|Winterfylleth live at Metal Camp|
For years, the folk metal jollies were sweeping the nation (as well as most of Europe and America) which was all well and good, until there seemed to be in the air a craving for something a little more serious by nature. Picture the scene: a bikers' pub just outside Leicester. A few fairly decent folk metal bands have just performed, with a good reception, when six woad-painted warriors take the stage. At the time, they are known by name and reputation, but their praises are seldom heard being cried from the rooftops. What then ensues is a cosmic barrage of relentless black metal savagery coupled with beautifully executed ambient passages. Haunting riffs create cavernous depths from which the archaic screams of the past are heard, urged forward by the precision battery of war drums, enriched by the enchanting spells of synthesised mysticisms… You guessed it; this band is Wodensthrone, and I imagine that for many present, myself included, this is the first glimpse of what the most recent wave of UK black metal is all about.
Here in the UK, we seemed to be just that little step ahead of everyone else with all this. While our European counterparts and American cousins were mostly stuck comparing battle axe sizes, there seemed to a be a definite and noticeable subconscious shift in the way we were thinking about the scene. Folk metal and black metal had long been brothers in arms, yet slowly the dominant brother began to get more of the attention, attract more pretty girls (or, rather, bearded men) and generally find his way to the forefront of people's interests. Perhaps it was indeed our yearning for something that bit more complex, more deeply rooted and more revolutionary that black metal began to take the UK metal community by storm. Don't get me wrong, black metal has always had a huge underground following here, but this particular surge in popularity was being led by none other than our very own, home-grown breed of bands. It's hard to define the attraction; for me, I believe that what was so exciting about the emergence of this new wave was the overwhelmingly distinct sounds being created. Credit where credit's due, bands like Drudkh, Emperor, Negura Bunget, Wolves in the Throne Room (groups I consider to be firmly rooted in the more 'ethereal' side of things) certainly paved the way for what was being written on these shores, but the passion and ferocity with which our boys were delivering appeared to set us worlds apart from the largely stagnant worldwide scene.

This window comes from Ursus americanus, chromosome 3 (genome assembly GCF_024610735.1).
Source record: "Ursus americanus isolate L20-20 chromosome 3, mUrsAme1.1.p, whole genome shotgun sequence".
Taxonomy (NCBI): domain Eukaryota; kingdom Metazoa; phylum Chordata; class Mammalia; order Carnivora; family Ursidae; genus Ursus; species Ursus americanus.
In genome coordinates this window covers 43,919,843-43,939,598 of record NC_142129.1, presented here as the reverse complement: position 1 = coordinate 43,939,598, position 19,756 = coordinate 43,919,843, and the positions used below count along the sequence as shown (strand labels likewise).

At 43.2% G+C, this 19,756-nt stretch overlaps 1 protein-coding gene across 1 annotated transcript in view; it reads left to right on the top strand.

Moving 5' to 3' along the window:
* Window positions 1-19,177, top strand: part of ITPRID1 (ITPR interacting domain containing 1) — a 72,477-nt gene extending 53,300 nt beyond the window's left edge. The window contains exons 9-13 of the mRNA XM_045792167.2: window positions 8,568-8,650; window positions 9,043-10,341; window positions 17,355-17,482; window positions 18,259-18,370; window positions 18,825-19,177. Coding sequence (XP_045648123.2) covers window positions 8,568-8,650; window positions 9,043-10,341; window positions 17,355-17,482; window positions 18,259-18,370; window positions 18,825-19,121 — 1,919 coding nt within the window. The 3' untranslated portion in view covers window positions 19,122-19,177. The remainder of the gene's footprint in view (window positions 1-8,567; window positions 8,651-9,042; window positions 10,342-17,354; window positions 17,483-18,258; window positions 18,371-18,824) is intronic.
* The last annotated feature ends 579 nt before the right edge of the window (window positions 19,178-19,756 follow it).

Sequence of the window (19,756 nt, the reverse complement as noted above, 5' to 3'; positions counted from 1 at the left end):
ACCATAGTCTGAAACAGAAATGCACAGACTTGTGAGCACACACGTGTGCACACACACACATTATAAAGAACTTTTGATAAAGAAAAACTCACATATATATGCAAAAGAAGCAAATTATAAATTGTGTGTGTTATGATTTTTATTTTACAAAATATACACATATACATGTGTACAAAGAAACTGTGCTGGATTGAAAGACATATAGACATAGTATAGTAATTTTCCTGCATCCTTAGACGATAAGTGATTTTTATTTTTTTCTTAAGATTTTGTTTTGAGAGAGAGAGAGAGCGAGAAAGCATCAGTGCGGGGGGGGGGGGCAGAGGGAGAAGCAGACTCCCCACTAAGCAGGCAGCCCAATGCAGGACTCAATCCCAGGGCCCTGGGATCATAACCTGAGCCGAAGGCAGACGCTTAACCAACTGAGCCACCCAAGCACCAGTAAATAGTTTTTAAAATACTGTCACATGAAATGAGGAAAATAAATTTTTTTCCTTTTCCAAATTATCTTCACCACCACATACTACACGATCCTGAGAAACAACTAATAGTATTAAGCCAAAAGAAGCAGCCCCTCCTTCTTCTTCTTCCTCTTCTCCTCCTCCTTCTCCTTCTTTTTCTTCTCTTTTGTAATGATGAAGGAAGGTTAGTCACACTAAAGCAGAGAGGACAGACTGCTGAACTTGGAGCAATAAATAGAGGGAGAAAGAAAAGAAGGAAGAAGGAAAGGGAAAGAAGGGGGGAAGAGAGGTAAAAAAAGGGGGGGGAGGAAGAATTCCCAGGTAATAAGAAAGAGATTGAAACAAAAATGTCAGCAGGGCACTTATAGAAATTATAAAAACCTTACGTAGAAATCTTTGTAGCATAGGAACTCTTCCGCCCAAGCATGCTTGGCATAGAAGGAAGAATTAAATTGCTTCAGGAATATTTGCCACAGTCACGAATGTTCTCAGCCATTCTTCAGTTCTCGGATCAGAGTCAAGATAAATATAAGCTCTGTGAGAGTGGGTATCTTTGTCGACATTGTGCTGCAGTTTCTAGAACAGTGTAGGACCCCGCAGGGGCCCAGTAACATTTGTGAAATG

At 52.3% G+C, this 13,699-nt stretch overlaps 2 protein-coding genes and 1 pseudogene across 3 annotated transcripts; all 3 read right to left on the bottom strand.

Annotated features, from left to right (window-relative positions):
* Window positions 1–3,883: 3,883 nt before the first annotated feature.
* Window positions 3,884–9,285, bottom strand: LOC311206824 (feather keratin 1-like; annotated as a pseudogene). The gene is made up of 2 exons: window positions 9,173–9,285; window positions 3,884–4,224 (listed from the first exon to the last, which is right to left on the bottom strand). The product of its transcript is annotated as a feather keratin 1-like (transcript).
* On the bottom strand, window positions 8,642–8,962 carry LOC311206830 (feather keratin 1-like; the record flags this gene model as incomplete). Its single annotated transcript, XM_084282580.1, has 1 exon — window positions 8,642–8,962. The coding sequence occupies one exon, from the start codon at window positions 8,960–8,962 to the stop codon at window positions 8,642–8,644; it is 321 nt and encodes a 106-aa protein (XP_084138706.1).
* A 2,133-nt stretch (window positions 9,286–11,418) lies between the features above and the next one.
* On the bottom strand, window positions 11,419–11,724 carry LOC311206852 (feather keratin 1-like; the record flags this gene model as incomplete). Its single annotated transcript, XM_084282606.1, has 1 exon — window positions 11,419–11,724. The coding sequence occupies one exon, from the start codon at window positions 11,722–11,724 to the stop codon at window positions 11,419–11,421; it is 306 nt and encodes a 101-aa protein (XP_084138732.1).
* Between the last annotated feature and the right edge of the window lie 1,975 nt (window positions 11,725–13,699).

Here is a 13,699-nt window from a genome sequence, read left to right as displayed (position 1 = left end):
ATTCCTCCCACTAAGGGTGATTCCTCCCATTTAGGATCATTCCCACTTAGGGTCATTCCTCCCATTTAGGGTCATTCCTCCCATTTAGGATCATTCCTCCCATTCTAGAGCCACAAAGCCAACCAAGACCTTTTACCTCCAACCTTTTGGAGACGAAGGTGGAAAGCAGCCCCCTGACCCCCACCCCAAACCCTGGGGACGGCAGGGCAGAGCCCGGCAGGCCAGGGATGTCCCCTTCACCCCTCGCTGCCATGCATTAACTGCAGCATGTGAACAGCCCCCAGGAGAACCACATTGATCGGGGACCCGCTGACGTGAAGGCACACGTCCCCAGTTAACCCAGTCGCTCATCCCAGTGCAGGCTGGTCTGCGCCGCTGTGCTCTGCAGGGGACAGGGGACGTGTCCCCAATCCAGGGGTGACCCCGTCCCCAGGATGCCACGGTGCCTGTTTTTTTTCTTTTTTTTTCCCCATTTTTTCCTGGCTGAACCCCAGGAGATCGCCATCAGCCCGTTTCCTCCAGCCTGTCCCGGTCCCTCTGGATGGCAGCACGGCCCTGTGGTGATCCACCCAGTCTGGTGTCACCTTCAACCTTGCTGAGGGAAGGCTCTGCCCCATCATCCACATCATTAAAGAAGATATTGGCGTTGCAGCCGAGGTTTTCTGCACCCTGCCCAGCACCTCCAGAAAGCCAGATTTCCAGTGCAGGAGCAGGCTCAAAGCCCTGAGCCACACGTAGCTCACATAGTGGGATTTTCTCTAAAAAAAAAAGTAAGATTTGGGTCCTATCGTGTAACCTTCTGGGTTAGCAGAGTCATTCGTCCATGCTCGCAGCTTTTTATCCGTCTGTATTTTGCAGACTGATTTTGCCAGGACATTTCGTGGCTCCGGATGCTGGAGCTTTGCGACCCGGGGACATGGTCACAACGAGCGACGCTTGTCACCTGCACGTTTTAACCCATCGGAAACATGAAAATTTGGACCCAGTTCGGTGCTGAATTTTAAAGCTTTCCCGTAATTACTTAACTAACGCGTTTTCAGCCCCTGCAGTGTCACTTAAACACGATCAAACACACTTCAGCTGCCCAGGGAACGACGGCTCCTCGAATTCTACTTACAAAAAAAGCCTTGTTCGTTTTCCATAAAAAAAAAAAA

All Inclusive Deal
|Darlington's Old Corpse Road|
For me, one of the most remarkable things some UK black metal bands seem to be doing these days is not giving a solitary fuck about going out of the way to look or act like a black metal band 'should'. Take Winterfylleth as prime example, with the guys simply rocking up in band t-shirt/jeans/trainers combinations - would that be allowed in the European black metal rule book? I doubt it, but they pull it off by simply playing music that is distinctly above average. There they are on stage, just four normal fellas playing incredibly well-written, passionate, intense music which carries itself. I often get the impression, without over-inflating our collective head, that perhaps we British are on a higher level of thought when it comes to black metal, that we appreciate it purely for its intellectual and emotional values; I'm not saying all Europeans are only interested in blasphemy and corpse paint, but hopefully you understand what I mean… This goes for UKBM fans too; I noticed at one point that black metal over here almost became the new 'in' thing to listen to. I remember at work once, a lad came in wearing a checkered shirt, skinny jeans et al - but underneath was a WITTR shirt. This guy would have looked pretty at home at some hipster gig (nothing wrong with that, like), and there he was brandishing his love for atmospheric black metal, shock horror! To see someone like that at a black metal gig in the UK these days is pretty commonplace; catch them at a death metal gig and you'd immediately think "scene poser wanker". Go on, admit it, you would. He didn't have a fringe though, to be fair. The point is, for a genre that has always given such a cut-off-from-the-world impression, we in the UK seem to have carved out our own little niche which is seemingly, and proudly, very much inclusive. Ironic, given the spiel that some over-conscious ignorant beings come out with whenever some of these bands are mentioned, eh? But I won't go into that old business…
|Fyrdsman 'Forgotten Beneath the Soil'|
Of course, we all know there are many fantastic black metal bands doing things a little differently on the Continent, but in my opinion a large majority appear to be stuck in a cycle. To be fair, the current wave of UKBM might not even have come to exist without the influence of some of these groups, but our scene is upping the ante, it has to be said. As a nation we've always been bloody good at leading the way in metal - all in all I'd say we have a pretty good thing going, and it's only getting bigger.